12-03-2011, 12:39 AM
Hi folks, I'm no expert with mysql so I'm hoping one of you geniuses will be able to spot the flaw in the statement that I'm about to show:
WHERE coursearea IN (3)
| id | name | coursearea |
| 1 | John | 3,16 |
| 2 | Ram | 3,16,21 |
| 3 | Jack | 3 |
| 4 | Jill | 3,12,24 |
This gives me 4 results
(Yes I know you will tell me off because one of the cells contains multiple values but bear with me)
If I then change the query to this:
WHERE coursearea IN (16)
I'm expecting 2 results but not getting any.
What query should I be using to get the correct results?
12-03-2011, 03:36 AM
Well, you goofed on your DB design and now you pay the price for it.
First of all IN() isn't at all usable for this. Even if it were, you would want to be using something like
WHERE 16 IN ( coursearea )
But that's not how IN works. In can *ONLY* find things in a list of values. And you do not *HAVE* a "list".
It may look like a list to human eyes, but to SQL it is only *one* field. It's just a field that HAPPENS to have commas in it. SQL makes no distinction whatsoever about characters *with* field values. You could as well have had 3$16$21 or 3!16!21 and it would be all the same to the database.
The *PROPER* design for this kind of thing is to use a separate table.
That is, you would have:
| id | name |
| 1 | John |
| 2 | Ram |
| id | area |
| 1 | 3 |
| 1 | 16 |
| 2 | 3 |
| 2 | 16 |
| 2 | 21 |
Your profileCoursearea table would be defined something like this:
CREATE TABLE profileCoursearea (
id int REFERENCES profiles(id),
area int REFERENCES coursearea(id) /* or whatever the field name is in the coursearea table */
Is it too late to convince you to fix your DB design?
12-03-2011, 03:44 AM
If you are unwilling to correct the DB design, then the best you can do is something ugly like this:
SELECT * FROM profiles
WHERE CONCAT(',', courseareas,',') LIKE '%,16,%'
If doing this from PHP, for example, you'd code something like
$sql = "SELECT * FROM profiles WHERE CONCAT(',', courseareas,',') LIKE '%," . $areanum . "16,%'";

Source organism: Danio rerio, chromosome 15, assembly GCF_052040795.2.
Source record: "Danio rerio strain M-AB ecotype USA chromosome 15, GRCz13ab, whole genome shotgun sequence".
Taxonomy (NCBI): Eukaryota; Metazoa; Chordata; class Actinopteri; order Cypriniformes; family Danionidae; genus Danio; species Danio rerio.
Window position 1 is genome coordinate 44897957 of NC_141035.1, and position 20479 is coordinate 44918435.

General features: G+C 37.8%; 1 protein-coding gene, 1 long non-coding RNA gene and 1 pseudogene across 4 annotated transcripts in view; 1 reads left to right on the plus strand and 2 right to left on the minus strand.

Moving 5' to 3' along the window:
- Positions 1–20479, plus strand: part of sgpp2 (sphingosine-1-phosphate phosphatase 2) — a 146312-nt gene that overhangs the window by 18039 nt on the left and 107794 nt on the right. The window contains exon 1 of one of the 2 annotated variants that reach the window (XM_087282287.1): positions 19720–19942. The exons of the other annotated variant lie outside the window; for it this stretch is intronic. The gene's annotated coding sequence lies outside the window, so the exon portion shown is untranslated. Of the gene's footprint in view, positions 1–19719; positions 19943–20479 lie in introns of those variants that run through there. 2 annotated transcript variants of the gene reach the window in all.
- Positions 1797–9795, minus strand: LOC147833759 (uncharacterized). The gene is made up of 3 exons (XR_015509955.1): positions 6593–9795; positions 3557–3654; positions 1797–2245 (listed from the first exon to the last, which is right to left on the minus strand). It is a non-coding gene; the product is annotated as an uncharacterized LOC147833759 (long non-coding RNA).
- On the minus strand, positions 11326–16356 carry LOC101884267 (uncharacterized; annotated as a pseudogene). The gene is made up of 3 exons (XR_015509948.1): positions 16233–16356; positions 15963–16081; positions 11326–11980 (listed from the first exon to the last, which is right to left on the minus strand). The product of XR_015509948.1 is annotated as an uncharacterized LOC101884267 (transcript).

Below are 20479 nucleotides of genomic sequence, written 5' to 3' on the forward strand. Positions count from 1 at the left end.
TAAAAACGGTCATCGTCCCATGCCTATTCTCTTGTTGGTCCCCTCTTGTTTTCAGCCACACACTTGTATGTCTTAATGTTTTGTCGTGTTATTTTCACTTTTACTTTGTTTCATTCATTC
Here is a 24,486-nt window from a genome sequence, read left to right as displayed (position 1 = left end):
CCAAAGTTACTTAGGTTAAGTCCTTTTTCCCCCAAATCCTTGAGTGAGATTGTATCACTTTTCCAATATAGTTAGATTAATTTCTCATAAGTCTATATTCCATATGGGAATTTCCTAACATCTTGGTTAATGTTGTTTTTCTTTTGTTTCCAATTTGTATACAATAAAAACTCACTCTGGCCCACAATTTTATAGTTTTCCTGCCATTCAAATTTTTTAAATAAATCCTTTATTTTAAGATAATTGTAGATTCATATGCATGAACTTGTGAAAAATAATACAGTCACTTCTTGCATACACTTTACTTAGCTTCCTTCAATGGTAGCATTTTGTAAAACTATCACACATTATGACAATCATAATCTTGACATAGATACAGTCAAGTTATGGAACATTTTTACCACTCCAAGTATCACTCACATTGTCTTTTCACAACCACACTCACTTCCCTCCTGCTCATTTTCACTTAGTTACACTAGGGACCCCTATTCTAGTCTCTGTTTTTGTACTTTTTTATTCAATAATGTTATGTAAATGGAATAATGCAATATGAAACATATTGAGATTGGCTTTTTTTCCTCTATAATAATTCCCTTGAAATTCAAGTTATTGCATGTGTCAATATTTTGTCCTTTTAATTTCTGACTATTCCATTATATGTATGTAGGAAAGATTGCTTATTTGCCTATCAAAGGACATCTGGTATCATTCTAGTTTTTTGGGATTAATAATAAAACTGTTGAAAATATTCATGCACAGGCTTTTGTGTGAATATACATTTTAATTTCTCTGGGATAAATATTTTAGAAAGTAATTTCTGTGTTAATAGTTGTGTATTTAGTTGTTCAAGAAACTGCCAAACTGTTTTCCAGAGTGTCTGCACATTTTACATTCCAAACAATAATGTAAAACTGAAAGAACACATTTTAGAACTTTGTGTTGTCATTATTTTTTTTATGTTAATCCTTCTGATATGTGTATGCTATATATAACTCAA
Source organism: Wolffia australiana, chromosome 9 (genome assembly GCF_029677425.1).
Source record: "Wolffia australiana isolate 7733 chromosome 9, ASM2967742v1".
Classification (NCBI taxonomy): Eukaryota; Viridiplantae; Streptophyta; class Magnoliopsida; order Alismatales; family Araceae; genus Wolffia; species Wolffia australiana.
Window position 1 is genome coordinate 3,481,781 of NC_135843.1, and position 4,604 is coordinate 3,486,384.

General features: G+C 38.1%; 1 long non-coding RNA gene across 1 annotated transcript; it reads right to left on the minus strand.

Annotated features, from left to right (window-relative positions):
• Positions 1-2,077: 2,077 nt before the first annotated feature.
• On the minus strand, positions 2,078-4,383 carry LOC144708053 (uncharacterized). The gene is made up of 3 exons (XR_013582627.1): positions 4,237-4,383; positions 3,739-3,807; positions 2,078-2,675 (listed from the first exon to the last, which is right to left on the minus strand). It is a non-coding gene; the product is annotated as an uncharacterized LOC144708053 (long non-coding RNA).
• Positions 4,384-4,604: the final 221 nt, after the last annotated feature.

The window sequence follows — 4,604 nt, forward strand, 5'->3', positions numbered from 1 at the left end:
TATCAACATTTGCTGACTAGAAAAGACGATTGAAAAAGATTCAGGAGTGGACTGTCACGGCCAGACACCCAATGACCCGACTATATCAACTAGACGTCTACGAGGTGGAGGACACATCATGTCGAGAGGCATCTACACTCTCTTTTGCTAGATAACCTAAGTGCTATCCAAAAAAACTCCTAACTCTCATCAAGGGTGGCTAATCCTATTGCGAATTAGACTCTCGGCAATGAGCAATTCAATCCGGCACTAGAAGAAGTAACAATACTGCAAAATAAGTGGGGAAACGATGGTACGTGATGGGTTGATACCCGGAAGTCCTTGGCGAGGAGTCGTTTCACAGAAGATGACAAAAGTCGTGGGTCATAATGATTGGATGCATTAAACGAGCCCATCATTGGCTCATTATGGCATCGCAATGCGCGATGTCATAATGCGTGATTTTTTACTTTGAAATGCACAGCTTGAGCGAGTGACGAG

The reason you need to add the commas to the front and back of both courseareas and the value are looking for is to avoid "false positives".
Suppose, for example, the areanumber you are looking for is 1.
If you didn't do as I show, you'd code something such as
SELECT * FROM profiles WHERE courseareas LIKE '%1%'
But then the '%1%' would match 16 and 21 and 17 and...
With the commas, ,16, matches only ,16,
See why you should change your DB design?
And this is just the tip of the iceberg.
Using YOUR db design, how would you answer a question such as this:
How many students are there that have two or more courseareas in common?
How many students have exactly two courseareas in common and have at least one of them in the range of 21 through 30?
You can't do it with your design. Not in any even close to efficient way.
Whereas with a NORMALIZED design both queries are trivial.
12-03-2011, 03:51 AM
If you care, the reason that even *THIS* query works
WHERE coursearea IN (3)
Is because MySQL is so "sloppy" (some would say "forgiving").
What happens: Because your IN() expression was a number (that is, the 3), MySQL attempts to convert all your coursearea field values to a number.
In the process, it does its best to convert strings such as '3,16,21' to a number and succeeds in converting '3' before it encounters the comma, which causes a conversion error. Some other DBs might get this far, but then they would stop on that conversion error and report a type mismatch. MySQL ignores the error and accepts what has been converted so far and so indeed finds that, *AS A NUMBER*, the value '3,16,21' is just 3.
As I said sloppy. I think MySQL is way way too forgiving and so it leads many people (yourself included) into believing that their code is okay when, in fact, you find out later (sometimes years later) that it is not.
12-03-2011, 11:59 AM
Yes, I had a sneaking suspicion that this would be the case. The database has been passed on to me to sort and this was my fear. However, it's not too late to change the design and add in a couple more tables (one for the courseareas and one for the relationship).
Thanks for confirming.
12-03-2011, 09:56 PM
Whether or not to rebuild the DB is up to you. If it's not used much, and you know you will never have to answer questions such as those I showed you, you can probably get away with leaving it alone.
But if it's used a lot, in the long run you'll find that rebuilding it will pay huge dividends.
12-03-2011, 11:11 PM
Thanks, Have rebuilt the database now and learnt something new. A good day.
Thanks for your help.